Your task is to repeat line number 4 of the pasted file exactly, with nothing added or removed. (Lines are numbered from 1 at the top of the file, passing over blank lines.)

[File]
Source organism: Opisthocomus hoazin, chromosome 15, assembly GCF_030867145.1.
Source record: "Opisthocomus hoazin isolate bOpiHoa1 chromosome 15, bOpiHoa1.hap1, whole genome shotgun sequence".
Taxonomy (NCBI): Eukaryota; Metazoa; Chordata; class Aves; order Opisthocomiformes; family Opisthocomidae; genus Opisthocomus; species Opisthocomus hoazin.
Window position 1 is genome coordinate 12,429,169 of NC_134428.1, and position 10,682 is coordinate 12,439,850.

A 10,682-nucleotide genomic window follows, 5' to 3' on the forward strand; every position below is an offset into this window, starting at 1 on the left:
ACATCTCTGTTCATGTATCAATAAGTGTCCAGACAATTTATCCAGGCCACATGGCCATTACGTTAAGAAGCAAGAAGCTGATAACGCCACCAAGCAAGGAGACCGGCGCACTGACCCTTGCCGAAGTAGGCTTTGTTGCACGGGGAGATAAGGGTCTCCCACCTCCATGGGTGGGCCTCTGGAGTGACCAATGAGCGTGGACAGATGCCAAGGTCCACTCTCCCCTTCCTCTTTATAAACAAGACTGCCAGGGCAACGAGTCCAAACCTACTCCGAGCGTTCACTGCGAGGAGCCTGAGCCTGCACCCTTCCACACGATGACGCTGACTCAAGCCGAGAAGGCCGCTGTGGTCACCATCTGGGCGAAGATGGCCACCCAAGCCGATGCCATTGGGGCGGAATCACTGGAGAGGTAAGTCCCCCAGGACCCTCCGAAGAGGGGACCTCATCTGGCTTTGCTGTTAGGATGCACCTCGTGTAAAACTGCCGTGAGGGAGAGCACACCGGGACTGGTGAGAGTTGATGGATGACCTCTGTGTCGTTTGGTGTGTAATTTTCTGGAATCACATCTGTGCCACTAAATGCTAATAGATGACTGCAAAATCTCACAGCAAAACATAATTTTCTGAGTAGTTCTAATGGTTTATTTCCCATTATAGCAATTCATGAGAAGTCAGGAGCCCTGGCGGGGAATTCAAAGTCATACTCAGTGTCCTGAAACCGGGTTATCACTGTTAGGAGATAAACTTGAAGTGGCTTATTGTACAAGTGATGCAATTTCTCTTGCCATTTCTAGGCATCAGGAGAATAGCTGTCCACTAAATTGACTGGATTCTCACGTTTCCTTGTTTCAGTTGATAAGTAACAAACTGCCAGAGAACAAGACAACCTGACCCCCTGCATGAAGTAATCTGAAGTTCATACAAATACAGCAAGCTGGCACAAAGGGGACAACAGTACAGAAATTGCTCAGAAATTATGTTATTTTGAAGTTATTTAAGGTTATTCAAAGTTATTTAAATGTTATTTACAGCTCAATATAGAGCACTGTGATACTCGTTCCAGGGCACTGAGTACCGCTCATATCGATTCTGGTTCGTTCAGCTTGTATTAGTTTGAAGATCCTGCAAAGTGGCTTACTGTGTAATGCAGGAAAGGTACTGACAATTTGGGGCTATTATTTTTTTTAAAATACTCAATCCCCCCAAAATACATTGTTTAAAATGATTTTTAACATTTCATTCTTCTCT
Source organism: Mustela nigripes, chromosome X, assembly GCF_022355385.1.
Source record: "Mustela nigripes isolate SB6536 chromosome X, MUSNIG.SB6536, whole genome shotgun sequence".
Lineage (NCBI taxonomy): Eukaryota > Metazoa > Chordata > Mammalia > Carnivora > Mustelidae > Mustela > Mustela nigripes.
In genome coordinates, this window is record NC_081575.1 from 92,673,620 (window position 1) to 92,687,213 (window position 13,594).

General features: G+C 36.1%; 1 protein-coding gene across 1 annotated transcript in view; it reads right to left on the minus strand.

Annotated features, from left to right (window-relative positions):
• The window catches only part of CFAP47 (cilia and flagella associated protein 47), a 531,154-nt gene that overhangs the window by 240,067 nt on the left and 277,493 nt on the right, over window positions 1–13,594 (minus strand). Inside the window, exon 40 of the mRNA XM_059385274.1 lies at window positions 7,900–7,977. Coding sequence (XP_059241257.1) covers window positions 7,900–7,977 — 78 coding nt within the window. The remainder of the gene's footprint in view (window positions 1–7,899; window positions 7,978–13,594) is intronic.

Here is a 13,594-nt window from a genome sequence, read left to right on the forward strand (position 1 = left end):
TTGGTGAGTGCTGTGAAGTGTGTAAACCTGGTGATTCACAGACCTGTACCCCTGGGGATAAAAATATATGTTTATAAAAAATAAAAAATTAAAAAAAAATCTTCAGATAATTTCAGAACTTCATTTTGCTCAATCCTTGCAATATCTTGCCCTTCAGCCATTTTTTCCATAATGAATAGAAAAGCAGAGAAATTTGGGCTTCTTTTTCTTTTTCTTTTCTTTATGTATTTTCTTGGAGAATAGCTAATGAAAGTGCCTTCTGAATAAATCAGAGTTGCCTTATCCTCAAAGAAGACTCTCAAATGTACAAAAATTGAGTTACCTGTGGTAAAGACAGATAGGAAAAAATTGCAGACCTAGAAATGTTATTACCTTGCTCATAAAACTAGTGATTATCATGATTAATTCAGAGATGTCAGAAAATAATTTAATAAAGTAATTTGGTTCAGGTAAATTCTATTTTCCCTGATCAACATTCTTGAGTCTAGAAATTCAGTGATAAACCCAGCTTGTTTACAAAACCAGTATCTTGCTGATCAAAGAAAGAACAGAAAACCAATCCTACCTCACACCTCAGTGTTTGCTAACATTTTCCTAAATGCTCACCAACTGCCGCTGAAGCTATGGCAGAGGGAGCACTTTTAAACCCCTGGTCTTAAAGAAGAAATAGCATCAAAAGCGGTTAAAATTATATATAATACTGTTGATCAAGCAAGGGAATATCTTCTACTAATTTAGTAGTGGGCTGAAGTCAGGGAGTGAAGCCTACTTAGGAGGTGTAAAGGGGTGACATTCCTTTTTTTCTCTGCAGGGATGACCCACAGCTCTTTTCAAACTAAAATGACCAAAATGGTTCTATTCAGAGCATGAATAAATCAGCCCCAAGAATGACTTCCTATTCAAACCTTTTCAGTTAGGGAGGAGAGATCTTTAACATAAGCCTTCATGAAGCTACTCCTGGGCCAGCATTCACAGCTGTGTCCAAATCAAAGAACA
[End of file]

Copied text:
Window position 1 is genome coordinate 12,429,169 of NC_134428.1, and position 10,682 is coordinate 12,439,850.